> ride was a marvelous experience. We started out at
    > 7:30 pm (lights and helmets mandatory) on the U of P Campus, through bike friendly center city
    > Phila and into Fairmount Park. We split into a
    couple
    > of groups according to interest and fitness with a designated sweeper to make sure nobody got
    > separated, rounding up at a local youth hostel for
    hot
    > cider and snacks.
    >
    > Is the cycling community really that fragmented in the rest of the
    country?
    > There are many cycling groups in the Philadelphia area and each caters to unique interests, from
    > the politically active Coalition to the fledgling recumbent group that includes a fair number of
    > upright riders, because
    that
    > is who chose to ride with. Locally at least, we seem to get along pretty well. So, it seems that
    > cycling communities are what we choose to make them, by either our voice or silent ascent.
    >
    > Long or short, fast or slow, if it is on a bike it is all good.
    >
    > Jon Shinefeld Philadelphia, PA VRex
     
  3. Doug Thomas

    Doug Thomas Guest

    "The Shinefelds" <[email protected]> wrote in message news:[email protected]...
    > Over the last two years there have been posts too numerous to count that discussed, maybe even
    > celebrated the animus between recumbent and upright riders. I guess buttholes will be buttholes,
    > regardless of what brand
    bike
    > they ride. It is my impression that things are different in the Greater Philadelphia area where we
    > seem to co-exist peacefully. Except for relatively few lycra-clad STA's who don't seem to like
    > anybody. But I digress.
    >
    > In the last 4 weeks, I've ridden my VRex in 3 locally organized rides
    where
    > my experiences as a bicyclist who happens to ride a recumbent were superb. The MS 150, organized
    > by the National MS Society. The Covered Bridges
    ride,
    > hosted by the Central Bucks County Bicycling Club. And last Saturday
    night,
    > the Tour de Twilight, organized by the Bicycling Coalition of Greater Philadelphia. About 20
    > riders showed up. Bikes included 2 VRex-i, a Bike
    E
    > (the ride leader's) and a Barcroft tandem as well as a wide assortment of uprights. The entire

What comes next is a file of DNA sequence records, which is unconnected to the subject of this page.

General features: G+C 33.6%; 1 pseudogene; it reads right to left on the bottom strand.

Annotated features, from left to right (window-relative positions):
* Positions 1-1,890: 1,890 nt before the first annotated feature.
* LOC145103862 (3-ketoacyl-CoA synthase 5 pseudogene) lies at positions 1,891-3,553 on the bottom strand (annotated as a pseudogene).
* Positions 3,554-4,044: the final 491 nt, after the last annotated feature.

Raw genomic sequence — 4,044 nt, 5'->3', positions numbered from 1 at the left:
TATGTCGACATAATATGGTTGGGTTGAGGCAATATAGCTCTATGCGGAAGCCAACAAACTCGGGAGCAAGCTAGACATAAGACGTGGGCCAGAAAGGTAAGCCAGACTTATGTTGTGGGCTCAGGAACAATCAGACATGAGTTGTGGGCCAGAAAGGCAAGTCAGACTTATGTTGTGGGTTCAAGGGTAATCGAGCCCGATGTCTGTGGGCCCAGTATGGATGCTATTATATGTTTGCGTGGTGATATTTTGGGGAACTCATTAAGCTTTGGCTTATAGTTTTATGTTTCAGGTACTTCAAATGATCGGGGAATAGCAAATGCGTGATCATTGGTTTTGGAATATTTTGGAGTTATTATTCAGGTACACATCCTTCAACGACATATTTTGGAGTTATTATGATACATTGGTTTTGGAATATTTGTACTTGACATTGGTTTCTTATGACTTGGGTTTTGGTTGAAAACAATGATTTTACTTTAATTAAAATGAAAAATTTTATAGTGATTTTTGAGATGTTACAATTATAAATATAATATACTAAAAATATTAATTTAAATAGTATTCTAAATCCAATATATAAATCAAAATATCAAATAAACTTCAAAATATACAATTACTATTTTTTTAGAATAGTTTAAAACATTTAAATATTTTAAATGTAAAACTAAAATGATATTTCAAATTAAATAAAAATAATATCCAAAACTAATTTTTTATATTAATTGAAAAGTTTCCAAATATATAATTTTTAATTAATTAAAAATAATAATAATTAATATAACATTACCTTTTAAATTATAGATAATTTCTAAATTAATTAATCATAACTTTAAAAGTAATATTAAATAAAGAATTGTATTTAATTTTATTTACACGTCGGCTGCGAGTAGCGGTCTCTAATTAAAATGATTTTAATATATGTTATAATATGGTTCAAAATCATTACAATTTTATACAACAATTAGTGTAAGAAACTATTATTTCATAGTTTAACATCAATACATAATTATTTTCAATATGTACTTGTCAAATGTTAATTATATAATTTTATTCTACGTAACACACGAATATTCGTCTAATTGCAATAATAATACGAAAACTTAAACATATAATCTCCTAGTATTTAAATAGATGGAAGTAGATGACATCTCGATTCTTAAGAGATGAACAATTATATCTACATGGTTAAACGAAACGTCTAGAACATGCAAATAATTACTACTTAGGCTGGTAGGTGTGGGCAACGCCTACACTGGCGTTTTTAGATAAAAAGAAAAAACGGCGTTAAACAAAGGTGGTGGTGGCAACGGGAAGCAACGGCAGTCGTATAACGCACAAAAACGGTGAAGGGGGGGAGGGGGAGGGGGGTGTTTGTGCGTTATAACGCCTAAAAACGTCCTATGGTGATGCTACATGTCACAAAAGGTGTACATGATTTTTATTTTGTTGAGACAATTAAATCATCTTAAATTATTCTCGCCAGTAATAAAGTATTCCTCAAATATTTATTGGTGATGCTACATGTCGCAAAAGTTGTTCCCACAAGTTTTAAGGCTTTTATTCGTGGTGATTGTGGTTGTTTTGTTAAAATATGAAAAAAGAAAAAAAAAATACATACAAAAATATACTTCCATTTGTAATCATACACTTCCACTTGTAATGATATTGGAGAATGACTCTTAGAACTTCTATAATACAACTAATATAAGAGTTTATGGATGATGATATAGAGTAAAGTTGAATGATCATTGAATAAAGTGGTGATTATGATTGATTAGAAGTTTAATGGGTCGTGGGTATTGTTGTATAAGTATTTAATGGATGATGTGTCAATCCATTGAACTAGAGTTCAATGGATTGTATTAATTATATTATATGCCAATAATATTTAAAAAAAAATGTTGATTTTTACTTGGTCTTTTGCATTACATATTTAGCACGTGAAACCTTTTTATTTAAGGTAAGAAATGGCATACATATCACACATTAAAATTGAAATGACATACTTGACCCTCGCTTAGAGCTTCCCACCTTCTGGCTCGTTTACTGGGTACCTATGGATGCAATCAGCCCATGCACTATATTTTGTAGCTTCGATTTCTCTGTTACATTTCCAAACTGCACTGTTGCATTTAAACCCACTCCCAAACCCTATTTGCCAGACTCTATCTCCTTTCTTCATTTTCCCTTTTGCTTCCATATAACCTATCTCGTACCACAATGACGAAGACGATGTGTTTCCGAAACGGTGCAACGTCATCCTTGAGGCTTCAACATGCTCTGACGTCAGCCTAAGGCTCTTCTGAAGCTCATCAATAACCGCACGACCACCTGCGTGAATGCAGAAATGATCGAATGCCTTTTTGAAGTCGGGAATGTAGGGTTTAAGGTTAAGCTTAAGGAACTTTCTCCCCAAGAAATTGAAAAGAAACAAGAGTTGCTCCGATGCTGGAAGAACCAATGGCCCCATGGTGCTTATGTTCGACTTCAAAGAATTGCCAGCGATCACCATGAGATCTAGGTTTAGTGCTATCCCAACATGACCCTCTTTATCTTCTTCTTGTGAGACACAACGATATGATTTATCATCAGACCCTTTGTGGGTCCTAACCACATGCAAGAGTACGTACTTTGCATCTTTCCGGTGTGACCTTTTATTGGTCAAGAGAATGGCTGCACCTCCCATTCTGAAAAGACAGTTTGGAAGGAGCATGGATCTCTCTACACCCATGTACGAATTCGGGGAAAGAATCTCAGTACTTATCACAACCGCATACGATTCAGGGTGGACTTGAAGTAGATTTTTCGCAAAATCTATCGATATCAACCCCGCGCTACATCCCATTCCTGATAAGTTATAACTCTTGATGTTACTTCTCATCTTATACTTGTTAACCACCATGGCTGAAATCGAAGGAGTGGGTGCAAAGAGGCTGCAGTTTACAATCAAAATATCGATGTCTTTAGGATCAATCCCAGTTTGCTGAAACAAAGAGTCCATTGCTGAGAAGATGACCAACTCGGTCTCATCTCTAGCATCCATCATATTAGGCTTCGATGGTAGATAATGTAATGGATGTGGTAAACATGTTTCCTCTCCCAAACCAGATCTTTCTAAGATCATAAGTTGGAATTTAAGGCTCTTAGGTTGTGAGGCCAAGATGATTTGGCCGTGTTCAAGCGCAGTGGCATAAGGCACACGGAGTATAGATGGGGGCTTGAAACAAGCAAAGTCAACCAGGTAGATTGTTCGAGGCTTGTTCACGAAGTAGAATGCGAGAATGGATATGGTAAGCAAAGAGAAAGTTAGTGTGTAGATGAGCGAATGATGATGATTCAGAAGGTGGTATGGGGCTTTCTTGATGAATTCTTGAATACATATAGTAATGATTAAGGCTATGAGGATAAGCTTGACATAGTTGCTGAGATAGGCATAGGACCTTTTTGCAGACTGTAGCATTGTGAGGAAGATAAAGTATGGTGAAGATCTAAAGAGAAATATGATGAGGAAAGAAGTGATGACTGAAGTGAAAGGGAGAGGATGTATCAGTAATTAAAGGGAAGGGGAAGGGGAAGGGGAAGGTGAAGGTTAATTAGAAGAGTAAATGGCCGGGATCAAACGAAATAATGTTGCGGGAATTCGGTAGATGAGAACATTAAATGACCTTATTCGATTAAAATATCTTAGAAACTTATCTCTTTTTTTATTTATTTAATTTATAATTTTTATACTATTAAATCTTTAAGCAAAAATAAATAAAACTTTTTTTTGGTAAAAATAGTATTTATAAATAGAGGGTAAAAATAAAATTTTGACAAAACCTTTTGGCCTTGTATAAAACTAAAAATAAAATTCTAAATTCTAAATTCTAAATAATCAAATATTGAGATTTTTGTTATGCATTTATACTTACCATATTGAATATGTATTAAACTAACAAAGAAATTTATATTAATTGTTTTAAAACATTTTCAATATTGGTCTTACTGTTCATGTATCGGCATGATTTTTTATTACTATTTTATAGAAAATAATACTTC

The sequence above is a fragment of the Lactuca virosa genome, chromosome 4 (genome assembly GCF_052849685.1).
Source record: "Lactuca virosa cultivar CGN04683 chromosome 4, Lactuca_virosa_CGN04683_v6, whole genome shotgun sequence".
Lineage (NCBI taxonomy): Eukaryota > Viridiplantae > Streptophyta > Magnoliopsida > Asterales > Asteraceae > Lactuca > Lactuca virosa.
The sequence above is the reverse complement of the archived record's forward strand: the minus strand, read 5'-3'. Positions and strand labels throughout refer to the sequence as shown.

> ride was a marvelous experience. We started out at
    > 7:30 pm (lights and helmets mandatory) on the U of P Campus, through bike friendly center city
    > Phila and into Fairmount Park. We split into a
    couple
    > of groups according to interest and fitness with a designated sweeper to make sure nobody got
    > separated, rounding up at a local youth hostel for
    hot
    > cider and snacks.
    >
    > Is the cycling community really that fragmented in the rest of the
    country?
    > There are many cycling groups in the Philadelphia area and each caters to unique interests, from
    > the politically active Coalition to the fledgling recumbent group that includes a fair number of
    > upright riders, because
    that
    > is who chose to ride with. Locally at least, we seem to get along pretty well. So, it seems that
    > cycling communities are what we choose to make them, by either our voice or silent ascent.
    >
    > Long or short, fast or slow, if it is on a bike it is all good.
    >
    > Jon Shinefeld Philadelphia, PA VRex

    In our cycling club the Niagara Free Wheelers - we have both regular bikes and recumbents. My wife
    wife and I being Dinks (double income no kids) have both racing bikes and recumbents. We have a
    large enjoyable group which rides three to five days per week, and recumbents and other bikes get
    along quite well, thank you very much.

    Doug Thomas
     
  4. Bill Anton

    Bill Anton Guest

    Here in Lubbock we have the West Texas Cycling Association (WTCA) which is two clubs in one: the
    Lubbock Bicycle Club (touring) and the Chaparral Cycling Club (racing). On most club rides we're all
    together and recumbents (there's only 2 or 3 of us) are welcome. It's only on time trials where the
    USCF rules exlude those of us with an "unfair advantage." At least on the Saturday morning rides I
    haven't found there to be much bent-wedgie animosity. In fact, since moving up to a dual-26
    configuration, the wedgie riders can actually get a fairly decent draft behind me (and my back is
    all they mostly see). A few weeks ago, in fact, it was quite cold one Saturday morning at sunrise
    and the wedgie riders were most appreciative that I "pulled" them the first 15 miles with my fairing